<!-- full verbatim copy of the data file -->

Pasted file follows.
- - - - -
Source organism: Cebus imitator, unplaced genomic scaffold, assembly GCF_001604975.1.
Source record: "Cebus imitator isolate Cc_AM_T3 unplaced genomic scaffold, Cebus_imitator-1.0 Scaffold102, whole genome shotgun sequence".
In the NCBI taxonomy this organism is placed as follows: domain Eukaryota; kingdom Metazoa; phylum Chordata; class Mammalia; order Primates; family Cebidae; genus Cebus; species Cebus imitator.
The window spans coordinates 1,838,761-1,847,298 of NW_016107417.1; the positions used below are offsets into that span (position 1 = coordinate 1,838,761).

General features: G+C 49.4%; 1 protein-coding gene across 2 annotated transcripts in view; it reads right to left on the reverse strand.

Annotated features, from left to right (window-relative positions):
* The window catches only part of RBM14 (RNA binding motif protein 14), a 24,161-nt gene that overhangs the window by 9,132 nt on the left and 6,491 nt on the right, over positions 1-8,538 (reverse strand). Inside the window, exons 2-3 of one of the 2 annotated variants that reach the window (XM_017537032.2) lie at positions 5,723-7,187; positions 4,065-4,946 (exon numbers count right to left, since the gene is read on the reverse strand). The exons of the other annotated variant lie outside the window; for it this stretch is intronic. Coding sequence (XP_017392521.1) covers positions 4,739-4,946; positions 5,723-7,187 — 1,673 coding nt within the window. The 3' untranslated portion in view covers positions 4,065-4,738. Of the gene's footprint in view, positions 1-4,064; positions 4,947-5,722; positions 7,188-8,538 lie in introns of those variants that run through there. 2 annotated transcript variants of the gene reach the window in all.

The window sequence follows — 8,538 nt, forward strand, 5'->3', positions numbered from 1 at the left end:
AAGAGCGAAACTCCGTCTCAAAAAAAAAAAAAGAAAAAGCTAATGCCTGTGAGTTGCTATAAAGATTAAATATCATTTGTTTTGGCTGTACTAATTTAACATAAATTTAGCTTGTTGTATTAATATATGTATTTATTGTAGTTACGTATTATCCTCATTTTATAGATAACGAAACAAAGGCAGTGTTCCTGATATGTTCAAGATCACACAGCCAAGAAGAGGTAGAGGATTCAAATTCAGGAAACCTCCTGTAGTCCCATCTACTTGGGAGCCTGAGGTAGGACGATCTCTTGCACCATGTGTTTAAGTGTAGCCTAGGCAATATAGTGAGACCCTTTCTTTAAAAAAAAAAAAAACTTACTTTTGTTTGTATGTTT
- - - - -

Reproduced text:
Source organism: Cebus imitator, unplaced genomic scaffold, assembly GCF_001604975.1.
Source record: "Cebus imitator isolate Cc_AM_T3 unplaced genomic scaffold, Cebus_imitator-1.0 Scaffold102, whole genome shotgun sequence".
In the NCBI taxonomy this organism is placed as follows: domain Eukaryota; kingdom Metazoa; phylum Chordata; class Mammalia; order Primates; family Cebidae; genus Cebus; species Cebus imitator.
The window spans coordinates 1,838,761-1,847,298 of NW_016107417.1; the positions used below are offsets into that span (position 1 = coordinate 1,838,761).

General features: G+C 49.4%; 1 protein-coding gene across 2 annotated transcripts in view; it reads right to left on the reverse strand.

Annotated features, from left to right (window-relative positions):
* The window catches only part of RBM14 (RNA binding motif protein 14), a 24,161-nt gene that overhangs the window by 9,132 nt on the left and 6,491 nt on the right, over positions 1-8,538 (reverse strand). Inside the window, exons 2-3 of one of the 2 annotated variants that reach the window (XM_017537032.2) lie at positions 5,723-7,187; positions 4,065-4,946 (exon numbers count right to left, since the gene is read on the reverse strand). The exons of the other annotated variant lie outside the window; for it this stretch is intronic. Coding sequence (XP_017392521.1) covers positions 4,739-4,946; positions 5,723-7,187 — 1,673 coding nt within the window. The 3' untranslated portion in view covers positions 4,065-4,738. Of the gene's footprint in view, positions 1-4,064; positions 4,947-5,722; positions 7,188-8,538 lie in introns of those variants that run through there. 2 annotated transcript variants of the gene reach the window in all.

The window sequence follows — 8,538 nt, forward strand, 5'->3', positions numbered from 1 at the left end:
AAGAGCGAAACTCCGTCTCAAAAAAAAAAAAAGAAAAAGCTAATGCCTGTGAGTTGCTATAAAGATTAAATATCATTTGTTTTGGCTGTACTAATTTAACATAAATTTAGCTTGTTGTATTAATATATGTATTTATTGTAGTTACGTATTATCCTCATTTTATAGATAACGAAACAAAGGCAGTGTTCCTGATATGTTCAAGATCACACAGCCAAGAAGAGGTAGAGGATTCAAATTCAGGAAACCTCCTGTAGTCCCATCTACTTGGGAGCCTGAGGTAGGACGATCTCTTGCACCATGTGTTTAAGTGTAGCCTAGGCAATATAGTGAGACCCTTTCTTTAAAAAAAAAAAAAACTTACTTTTGTTTGTATGTTT